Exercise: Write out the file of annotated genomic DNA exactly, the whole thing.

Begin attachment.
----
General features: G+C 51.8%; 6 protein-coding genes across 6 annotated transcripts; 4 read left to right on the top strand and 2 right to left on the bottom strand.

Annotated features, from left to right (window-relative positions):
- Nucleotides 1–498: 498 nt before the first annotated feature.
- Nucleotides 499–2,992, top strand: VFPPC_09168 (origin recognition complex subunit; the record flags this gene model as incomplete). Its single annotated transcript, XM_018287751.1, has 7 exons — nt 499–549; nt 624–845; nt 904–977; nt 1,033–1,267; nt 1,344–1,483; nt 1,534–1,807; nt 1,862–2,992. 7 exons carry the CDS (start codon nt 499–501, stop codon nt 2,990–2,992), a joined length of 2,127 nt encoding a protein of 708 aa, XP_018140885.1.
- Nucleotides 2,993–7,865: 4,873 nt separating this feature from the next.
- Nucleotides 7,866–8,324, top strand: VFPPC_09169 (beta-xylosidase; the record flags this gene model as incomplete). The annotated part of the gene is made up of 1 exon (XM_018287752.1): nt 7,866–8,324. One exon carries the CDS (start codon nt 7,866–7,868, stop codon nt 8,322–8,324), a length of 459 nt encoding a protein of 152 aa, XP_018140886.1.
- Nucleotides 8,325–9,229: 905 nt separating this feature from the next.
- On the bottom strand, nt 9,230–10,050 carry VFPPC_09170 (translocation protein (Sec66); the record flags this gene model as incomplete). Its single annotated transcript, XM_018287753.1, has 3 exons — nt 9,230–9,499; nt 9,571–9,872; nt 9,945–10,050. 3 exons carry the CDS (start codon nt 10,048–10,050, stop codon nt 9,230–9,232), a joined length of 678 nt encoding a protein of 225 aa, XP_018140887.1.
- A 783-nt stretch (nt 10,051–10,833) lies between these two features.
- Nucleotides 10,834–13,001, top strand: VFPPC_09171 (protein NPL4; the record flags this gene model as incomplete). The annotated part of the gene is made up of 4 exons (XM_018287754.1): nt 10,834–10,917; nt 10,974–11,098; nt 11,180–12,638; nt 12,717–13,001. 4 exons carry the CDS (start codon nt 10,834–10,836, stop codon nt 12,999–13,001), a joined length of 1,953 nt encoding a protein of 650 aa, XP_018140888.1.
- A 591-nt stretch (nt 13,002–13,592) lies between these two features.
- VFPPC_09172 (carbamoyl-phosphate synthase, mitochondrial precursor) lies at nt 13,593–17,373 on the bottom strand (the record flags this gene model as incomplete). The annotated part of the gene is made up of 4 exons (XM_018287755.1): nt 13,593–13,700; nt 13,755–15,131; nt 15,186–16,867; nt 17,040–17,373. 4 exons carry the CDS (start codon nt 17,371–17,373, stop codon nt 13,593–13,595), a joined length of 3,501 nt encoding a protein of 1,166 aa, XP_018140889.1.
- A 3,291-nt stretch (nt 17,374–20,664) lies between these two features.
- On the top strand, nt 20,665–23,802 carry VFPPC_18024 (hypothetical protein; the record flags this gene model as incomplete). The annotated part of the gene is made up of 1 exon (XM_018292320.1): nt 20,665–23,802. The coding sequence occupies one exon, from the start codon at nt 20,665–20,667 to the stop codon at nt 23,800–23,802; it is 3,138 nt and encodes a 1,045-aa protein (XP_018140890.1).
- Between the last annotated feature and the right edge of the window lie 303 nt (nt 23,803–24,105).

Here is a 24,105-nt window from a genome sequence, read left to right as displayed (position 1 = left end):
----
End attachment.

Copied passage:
General features: G+C 51.8%; 6 protein-coding genes across 6 annotated transcripts; 4 read left to right on the top strand and 2 right to left on the bottom strand.

Annotated features, from left to right (window-relative positions):
- Nucleotides 1–498: 498 nt before the first annotated feature.
- Nucleotides 499–2,992, top strand: VFPPC_09168 (origin recognition complex subunit; the record flags this gene model as incomplete). Its single annotated transcript, XM_018287751.1, has 7 exons — nt 499–549; nt 624–845; nt 904–977; nt 1,033–1,267; nt 1,344–1,483; nt 1,534–1,807; nt 1,862–2,992. 7 exons carry the CDS (start codon nt 499–501, stop codon nt 2,990–2,992), a joined length of 2,127 nt encoding a protein of 708 aa, XP_018140885.1.
- Nucleotides 2,993–7,865: 4,873 nt separating this feature from the next.
- Nucleotides 7,866–8,324, top strand: VFPPC_09169 (beta-xylosidase; the record flags this gene model as incomplete). The annotated part of the gene is made up of 1 exon (XM_018287752.1): nt 7,866–8,324. One exon carries the CDS (start codon nt 7,866–7,868, stop codon nt 8,322–8,324), a length of 459 nt encoding a protein of 152 aa, XP_018140886.1.
- Nucleotides 8,325–9,229: 905 nt separating this feature from the next.
- On the bottom strand, nt 9,230–10,050 carry VFPPC_09170 (translocation protein (Sec66); the record flags this gene model as incomplete). Its single annotated transcript, XM_018287753.1, has 3 exons — nt 9,230–9,499; nt 9,571–9,872; nt 9,945–10,050. 3 exons carry the CDS (start codon nt 10,048–10,050, stop codon nt 9,230–9,232), a joined length of 678 nt encoding a protein of 225 aa, XP_018140887.1.
- A 783-nt stretch (nt 10,051–10,833) lies between these two features.
- Nucleotides 10,834–13,001, top strand: VFPPC_09171 (protein NPL4; the record flags this gene model as incomplete). The annotated part of the gene is made up of 4 exons (XM_018287754.1): nt 10,834–10,917; nt 10,974–11,098; nt 11,180–12,638; nt 12,717–13,001. 4 exons carry the CDS (start codon nt 10,834–10,836, stop codon nt 12,999–13,001), a joined length of 1,953 nt encoding a protein of 650 aa, XP_018140888.1.
- A 591-nt stretch (nt 13,002–13,592) lies between these two features.
- VFPPC_09172 (carbamoyl-phosphate synthase, mitochondrial precursor) lies at nt 13,593–17,373 on the bottom strand (the record flags this gene model as incomplete). The annotated part of the gene is made up of 4 exons (XM_018287755.1): nt 13,593–13,700; nt 13,755–15,131; nt 15,186–16,867; nt 17,040–17,373. 4 exons carry the CDS (start codon nt 17,371–17,373, stop codon nt 13,593–13,595), a joined length of 3,501 nt encoding a protein of 1,166 aa, XP_018140889.1.
- A 3,291-nt stretch (nt 17,374–20,664) lies between these two features.
- On the top strand, nt 20,665–23,802 carry VFPPC_18024 (hypothetical protein; the record flags this gene model as incomplete). The annotated part of the gene is made up of 1 exon (XM_018292320.1): nt 20,665–23,802. The coding sequence occupies one exon, from the start codon at nt 20,665–20,667 to the stop codon at nt 23,800–23,802; it is 3,138 nt and encodes a 1,045-aa protein (XP_018140890.1).
- Between the last annotated feature and the right edge of the window lie 303 nt (nt 23,803–24,105).

Here is a 24,105-nt window from a genome sequence, read left to right as displayed (position 1 = left end):